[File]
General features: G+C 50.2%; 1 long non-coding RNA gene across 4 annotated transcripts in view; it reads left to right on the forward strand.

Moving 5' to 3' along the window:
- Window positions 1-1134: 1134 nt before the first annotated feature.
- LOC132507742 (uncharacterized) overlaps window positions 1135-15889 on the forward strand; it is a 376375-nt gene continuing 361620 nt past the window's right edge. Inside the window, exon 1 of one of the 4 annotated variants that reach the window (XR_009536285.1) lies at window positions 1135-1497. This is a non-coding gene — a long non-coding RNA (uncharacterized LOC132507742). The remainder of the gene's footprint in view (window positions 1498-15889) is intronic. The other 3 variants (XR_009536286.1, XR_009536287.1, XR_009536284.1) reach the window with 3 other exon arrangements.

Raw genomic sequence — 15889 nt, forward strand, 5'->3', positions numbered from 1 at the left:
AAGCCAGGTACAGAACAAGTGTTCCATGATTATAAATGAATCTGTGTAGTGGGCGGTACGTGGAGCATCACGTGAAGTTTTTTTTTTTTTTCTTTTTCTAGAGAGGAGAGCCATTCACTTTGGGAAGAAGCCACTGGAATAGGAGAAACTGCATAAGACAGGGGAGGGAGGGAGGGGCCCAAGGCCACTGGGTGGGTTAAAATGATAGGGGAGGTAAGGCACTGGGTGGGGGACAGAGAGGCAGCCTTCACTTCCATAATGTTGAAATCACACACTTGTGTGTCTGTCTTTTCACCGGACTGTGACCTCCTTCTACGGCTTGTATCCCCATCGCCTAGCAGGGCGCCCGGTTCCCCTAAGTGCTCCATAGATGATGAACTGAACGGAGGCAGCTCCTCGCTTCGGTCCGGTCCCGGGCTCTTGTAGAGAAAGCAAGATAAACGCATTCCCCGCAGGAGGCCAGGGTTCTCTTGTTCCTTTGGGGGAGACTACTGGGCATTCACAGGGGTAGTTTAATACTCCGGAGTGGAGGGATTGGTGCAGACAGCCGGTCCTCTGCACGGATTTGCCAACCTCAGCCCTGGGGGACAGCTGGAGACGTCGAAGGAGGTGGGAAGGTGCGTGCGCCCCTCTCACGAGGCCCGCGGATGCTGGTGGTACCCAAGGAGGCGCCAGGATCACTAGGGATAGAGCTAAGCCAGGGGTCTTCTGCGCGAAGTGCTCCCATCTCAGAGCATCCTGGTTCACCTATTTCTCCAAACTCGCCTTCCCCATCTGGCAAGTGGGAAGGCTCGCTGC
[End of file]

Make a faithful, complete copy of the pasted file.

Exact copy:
General features: G+C 50.2%; 1 long non-coding RNA gene across 4 annotated transcripts in view; it reads left to right on the forward strand.

Moving 5' to 3' along the window:
- Window positions 1-1134: 1134 nt before the first annotated feature.
- LOC132507742 (uncharacterized) overlaps window positions 1135-15889 on the forward strand; it is a 376375-nt gene continuing 361620 nt past the window's right edge. Inside the window, exon 1 of one of the 4 annotated variants that reach the window (XR_009536285.1) lies at window positions 1135-1497. This is a non-coding gene — a long non-coding RNA (uncharacterized LOC132507742). The remainder of the gene's footprint in view (window positions 1498-15889) is intronic. The other 3 variants (XR_009536286.1, XR_009536287.1, XR_009536284.1) reach the window with 3 other exon arrangements.

Raw genomic sequence — 15889 nt, forward strand, 5'->3', positions numbered from 1 at the left:
AAGCCAGGTACAGAACAAGTGTTCCATGATTATAAATGAATCTGTGTAGTGGGCGGTACGTGGAGCATCACGTGAAGTTTTTTTTTTTTTTCTTTTTCTAGAGAGGAGAGCCATTCACTTTGGGAAGAAGCCACTGGAATAGGAGAAACTGCATAAGACAGGGGAGGGAGGGAGGGGCCCAAGGCCACTGGGTGGGTTAAAATGATAGGGGAGGTAAGGCACTGGGTGGGGGACAGAGAGGCAGCCTTCACTTCCATAATGTTGAAATCACACACTTGTGTGTCTGTCTTTTCACCGGACTGTGACCTCCTTCTACGGCTTGTATCCCCATCGCCTAGCAGGGCGCCCGGTTCCCCTAAGTGCTCCATAGATGATGAACTGAACGGAGGCAGCTCCTCGCTTCGGTCCGGTCCCGGGCTCTTGTAGAGAAAGCAAGATAAACGCATTCCCCGCAGGAGGCCAGGGTTCTCTTGTTCCTTTGGGGGAGACTACTGGGCATTCACAGGGGTAGTTTAATACTCCGGAGTGGAGGGATTGGTGCAGACAGCCGGTCCTCTGCACGGATTTGCCAACCTCAGCCCTGGGGGACAGCTGGAGACGTCGAAGGAGGTGGGAAGGTGCGTGCGCCCCTCTCACGAGGCCCGCGGATGCTGGTGGTACCCAAGGAGGCGCCAGGATCACTAGGGATAGAGCTAAGCCAGGGGTCTTCTGCGCGAAGTGCTCCCATCTCAGAGCATCCTGGTTCACCTATTTCTCCAAACTCGCCTTCCCCATCTGGCAAGTGGGAAGGCTCGCTGC